Janelle Rettig resigns from Johnson County Board of Supervisors

A member of the board since 2009, Rettig said raising the minimum wage and strengthening financial policies were among the achievements she’s proud of.


David Harmantas

Johnson County Board of Supervisors Member Janelle Rettig watches election returns during an election night watch party at Big Grove Brewery in Iowa City on Tuesday, Nov. 6, 2018.

Caleb McCullough, Managing Editor

Johnson County Supervisor Janelle Rettig resigned from the Board of Supervisors on Sunday after 11 years on the board.

Rettig was first appointed to the board in 2009, and won a 2010 special election to secure her seat, handily winning reelection in the 2010 general, 2014, and 2018 elections.

In a Facebook post on Sunday, Rettig said she wasn’t planning on running for reelection when her term is up in 2022, but decided over the last year to resign early.

“With a lot of thought and discussion over the last year, I decided it was best to move on as soon as the COVID disaster was concluding,” Rettig wrote in the post.

Rettig also cited health concerns as a reason for her leaving the board, saying that she experiences headaches and aches related to Lyme disease.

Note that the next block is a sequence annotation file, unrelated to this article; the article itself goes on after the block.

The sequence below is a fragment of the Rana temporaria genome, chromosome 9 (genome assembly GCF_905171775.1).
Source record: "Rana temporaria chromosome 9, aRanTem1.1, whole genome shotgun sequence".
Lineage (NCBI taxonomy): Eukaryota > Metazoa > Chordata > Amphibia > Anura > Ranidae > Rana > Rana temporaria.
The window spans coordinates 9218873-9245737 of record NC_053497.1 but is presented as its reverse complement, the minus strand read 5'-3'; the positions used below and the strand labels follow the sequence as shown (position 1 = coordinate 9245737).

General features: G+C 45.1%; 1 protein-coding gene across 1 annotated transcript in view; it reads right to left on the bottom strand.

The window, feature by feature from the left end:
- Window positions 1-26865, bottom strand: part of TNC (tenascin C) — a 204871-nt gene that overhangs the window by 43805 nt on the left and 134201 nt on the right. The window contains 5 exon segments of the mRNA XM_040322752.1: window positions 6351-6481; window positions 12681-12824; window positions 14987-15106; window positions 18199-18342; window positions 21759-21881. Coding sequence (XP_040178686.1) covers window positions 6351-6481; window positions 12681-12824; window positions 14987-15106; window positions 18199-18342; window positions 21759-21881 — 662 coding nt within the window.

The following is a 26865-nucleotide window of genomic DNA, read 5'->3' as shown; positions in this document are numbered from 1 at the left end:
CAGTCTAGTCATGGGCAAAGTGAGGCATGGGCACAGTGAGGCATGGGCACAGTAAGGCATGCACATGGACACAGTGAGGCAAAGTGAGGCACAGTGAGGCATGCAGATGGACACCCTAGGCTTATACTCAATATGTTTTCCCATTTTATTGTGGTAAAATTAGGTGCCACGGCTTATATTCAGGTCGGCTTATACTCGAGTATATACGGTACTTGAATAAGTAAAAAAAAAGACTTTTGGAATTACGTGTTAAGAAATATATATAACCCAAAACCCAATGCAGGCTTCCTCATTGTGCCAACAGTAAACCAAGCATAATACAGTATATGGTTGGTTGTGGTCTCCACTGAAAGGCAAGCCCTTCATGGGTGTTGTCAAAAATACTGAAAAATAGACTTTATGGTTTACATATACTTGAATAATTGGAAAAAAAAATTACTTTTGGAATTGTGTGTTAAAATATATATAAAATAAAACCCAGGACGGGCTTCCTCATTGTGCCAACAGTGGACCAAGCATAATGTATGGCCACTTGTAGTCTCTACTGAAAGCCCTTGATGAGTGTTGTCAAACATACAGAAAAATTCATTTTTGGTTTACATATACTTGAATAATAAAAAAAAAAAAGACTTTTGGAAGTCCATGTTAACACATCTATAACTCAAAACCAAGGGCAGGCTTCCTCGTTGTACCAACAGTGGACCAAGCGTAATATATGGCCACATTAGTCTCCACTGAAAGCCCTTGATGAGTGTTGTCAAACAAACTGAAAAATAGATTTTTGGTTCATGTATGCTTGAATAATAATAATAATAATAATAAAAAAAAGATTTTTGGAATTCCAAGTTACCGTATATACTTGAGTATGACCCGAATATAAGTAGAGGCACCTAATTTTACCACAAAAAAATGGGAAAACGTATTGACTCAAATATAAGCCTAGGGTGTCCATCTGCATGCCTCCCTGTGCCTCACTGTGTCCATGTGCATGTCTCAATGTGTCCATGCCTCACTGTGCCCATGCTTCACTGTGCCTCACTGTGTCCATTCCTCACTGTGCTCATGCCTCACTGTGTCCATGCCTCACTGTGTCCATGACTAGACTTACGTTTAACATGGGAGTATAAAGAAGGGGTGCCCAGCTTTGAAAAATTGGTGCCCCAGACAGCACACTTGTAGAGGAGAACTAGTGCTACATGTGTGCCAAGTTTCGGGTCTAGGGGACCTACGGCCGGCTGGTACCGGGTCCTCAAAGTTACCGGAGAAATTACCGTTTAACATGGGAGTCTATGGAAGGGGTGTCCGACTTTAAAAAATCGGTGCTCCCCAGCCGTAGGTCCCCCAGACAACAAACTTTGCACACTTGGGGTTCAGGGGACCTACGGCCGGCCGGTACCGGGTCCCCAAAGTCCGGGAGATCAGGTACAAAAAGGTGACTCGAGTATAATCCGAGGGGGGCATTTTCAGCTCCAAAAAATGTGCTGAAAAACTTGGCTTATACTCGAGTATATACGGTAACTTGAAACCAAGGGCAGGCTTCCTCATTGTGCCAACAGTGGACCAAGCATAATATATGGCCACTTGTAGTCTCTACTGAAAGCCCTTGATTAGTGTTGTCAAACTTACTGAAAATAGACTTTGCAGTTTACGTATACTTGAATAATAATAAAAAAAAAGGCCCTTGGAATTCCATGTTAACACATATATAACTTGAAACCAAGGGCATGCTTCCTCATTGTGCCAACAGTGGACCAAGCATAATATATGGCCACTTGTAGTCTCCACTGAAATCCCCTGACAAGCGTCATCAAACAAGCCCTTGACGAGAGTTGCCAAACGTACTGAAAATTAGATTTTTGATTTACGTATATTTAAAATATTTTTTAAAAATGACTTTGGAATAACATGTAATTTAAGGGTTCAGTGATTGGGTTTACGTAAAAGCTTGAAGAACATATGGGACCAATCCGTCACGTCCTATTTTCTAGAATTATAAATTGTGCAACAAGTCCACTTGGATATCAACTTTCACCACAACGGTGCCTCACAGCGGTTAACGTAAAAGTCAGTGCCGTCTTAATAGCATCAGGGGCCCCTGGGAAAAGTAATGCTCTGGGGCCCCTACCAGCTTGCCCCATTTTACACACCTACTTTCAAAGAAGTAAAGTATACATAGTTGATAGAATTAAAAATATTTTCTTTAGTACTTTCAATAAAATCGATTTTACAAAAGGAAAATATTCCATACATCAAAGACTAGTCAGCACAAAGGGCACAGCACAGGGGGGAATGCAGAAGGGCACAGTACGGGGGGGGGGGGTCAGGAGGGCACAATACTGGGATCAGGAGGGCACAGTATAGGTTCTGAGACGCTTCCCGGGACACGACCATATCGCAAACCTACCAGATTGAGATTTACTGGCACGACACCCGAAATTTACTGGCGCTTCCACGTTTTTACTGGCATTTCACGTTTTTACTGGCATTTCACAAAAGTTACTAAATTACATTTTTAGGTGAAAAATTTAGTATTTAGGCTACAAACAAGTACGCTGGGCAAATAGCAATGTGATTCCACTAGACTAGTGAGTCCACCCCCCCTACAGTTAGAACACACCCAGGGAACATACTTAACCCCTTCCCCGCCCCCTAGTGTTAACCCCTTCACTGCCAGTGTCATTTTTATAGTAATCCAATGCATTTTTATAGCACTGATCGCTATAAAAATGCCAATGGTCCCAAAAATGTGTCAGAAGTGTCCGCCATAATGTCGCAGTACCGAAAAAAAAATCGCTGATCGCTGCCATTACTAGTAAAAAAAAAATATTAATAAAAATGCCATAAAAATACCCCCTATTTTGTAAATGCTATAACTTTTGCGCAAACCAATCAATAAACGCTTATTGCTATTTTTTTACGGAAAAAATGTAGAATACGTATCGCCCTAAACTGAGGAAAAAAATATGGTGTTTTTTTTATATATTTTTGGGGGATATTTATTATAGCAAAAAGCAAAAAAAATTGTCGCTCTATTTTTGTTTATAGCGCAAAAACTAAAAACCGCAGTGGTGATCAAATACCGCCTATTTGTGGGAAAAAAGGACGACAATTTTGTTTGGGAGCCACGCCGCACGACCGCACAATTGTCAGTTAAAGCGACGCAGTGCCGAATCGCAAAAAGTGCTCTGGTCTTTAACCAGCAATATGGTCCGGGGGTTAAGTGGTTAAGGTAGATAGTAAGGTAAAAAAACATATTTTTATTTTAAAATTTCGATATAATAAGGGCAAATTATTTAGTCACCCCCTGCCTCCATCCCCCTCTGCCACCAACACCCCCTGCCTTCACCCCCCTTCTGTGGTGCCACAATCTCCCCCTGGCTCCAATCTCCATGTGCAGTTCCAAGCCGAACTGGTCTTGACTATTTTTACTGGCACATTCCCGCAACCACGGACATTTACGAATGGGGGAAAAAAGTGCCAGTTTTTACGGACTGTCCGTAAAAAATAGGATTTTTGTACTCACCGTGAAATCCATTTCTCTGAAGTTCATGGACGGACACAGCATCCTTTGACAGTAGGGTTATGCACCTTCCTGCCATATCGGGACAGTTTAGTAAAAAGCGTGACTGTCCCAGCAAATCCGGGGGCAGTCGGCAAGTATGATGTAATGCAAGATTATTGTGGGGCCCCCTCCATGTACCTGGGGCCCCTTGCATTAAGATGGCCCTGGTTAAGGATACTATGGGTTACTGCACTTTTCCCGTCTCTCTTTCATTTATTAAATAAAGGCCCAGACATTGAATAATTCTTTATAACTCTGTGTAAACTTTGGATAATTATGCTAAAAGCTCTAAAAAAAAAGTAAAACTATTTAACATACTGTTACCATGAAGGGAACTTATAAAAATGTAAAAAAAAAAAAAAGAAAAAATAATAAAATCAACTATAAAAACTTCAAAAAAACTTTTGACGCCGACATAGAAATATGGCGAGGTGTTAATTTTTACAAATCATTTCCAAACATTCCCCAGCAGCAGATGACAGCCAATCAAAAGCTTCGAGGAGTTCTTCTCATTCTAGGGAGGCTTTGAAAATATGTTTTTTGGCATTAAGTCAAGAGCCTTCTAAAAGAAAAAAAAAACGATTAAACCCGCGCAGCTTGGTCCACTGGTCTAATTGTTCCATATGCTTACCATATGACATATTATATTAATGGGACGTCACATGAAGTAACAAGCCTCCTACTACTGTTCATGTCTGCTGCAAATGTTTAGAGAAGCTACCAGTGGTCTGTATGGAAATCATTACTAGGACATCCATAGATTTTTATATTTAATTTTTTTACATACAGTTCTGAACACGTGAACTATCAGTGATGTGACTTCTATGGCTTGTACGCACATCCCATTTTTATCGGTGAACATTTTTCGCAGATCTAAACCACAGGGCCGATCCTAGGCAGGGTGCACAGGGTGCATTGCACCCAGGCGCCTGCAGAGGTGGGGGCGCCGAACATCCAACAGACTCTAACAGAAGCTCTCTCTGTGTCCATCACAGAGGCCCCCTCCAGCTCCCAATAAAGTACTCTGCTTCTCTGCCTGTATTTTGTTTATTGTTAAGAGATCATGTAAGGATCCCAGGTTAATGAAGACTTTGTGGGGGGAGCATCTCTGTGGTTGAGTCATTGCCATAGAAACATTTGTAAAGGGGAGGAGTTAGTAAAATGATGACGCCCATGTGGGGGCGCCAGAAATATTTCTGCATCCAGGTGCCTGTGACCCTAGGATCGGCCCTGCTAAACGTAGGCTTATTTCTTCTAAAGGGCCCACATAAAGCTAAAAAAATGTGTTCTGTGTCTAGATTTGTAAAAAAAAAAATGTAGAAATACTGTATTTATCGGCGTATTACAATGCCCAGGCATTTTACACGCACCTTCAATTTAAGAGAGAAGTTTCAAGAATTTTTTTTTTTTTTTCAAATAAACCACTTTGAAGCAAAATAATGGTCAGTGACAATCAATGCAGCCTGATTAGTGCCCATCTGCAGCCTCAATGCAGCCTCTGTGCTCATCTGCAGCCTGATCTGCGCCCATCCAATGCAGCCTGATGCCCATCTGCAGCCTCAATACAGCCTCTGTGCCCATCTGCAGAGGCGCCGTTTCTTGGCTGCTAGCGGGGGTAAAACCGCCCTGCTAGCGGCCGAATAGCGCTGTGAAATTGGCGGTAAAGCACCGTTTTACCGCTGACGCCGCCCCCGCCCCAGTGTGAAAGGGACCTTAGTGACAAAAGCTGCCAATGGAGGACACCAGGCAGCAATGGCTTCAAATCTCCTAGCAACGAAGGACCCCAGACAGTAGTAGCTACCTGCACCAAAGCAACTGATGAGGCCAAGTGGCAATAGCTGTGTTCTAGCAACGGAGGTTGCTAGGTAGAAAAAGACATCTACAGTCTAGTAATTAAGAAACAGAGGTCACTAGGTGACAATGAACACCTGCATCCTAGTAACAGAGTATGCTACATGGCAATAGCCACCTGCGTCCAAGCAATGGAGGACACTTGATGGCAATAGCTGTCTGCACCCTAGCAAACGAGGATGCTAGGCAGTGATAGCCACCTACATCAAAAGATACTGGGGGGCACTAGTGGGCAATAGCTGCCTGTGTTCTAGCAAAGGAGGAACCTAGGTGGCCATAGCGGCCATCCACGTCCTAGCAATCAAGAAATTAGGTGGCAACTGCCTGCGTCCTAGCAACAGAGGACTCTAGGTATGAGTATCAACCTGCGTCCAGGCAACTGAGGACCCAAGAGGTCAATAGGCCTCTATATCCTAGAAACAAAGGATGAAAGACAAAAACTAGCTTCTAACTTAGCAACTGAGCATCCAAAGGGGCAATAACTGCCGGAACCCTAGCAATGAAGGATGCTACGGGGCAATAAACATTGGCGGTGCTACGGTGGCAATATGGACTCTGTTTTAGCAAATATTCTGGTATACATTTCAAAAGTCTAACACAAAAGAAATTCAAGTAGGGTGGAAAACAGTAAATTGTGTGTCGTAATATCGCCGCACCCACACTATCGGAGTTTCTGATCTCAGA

Rettig did not immediately respond to a request for comment.

In the post, Rettig listed raising the minimum wage, increasing trails and infrastructure, and strengthening financial policies as achievements she’s proud of during her tenure.

In 2015, Johnson County set its local minimum wage above the state minimum with a plan to bump it up to $10.10 over the next few years. In 2017, former Gov. Terry Branstad signed a law barring counties and cities from setting a higher minimum wage than the state, but Johnson County still maintains a “symbolic” minimum wage, now at $10.75.

It has been a great honor to serve the People of Johnson County and work with our many great partnering Cities and agencies,” Rettig wrote. “The County is stronger because of great partners.”

Under Iowa law, a committee made up of county officers can fill a Board of Supervisors vacancy by appointment within 40 days of the vacancy, or by special election. If the vacancy is filled by an appointment, residents can petition to hold a special election to fill the seat.

Pat Heiden, chair of the Johnson County Board of Supervisors, said in an interview with The Daily Iowan that Rettig’s announcement came as a surprise. Heiden said Rettig and the previous board members in the past ten years have a strong policy record that has improved the county.

“She and the boards that came before me have really made a significant difference in the quality of life here in Johnson County,” Heiden said. “So thank her for her service and wish her good health and happiness going forward.”